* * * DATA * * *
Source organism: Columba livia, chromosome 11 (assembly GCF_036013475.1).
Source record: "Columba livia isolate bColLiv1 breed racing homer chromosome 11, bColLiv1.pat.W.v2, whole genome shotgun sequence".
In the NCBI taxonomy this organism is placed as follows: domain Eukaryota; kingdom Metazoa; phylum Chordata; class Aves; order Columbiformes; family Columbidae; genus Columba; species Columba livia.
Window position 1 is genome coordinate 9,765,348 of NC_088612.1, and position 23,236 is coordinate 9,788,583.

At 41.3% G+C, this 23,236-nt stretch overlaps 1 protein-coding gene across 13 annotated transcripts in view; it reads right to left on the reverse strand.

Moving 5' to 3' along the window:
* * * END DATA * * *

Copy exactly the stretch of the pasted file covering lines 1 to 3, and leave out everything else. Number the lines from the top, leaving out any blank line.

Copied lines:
Source organism: Columba livia, chromosome 11 (assembly GCF_036013475.1).
Source record: "Columba livia isolate bColLiv1 breed racing homer chromosome 11, bColLiv1.pat.W.v2, whole genome shotgun sequence".
In the NCBI taxonomy this organism is placed as follows: domain Eukaryota; kingdom Metazoa; phylum Chordata; class Aves; order Columbiformes; family Columbidae; genus Columba; species Columba livia.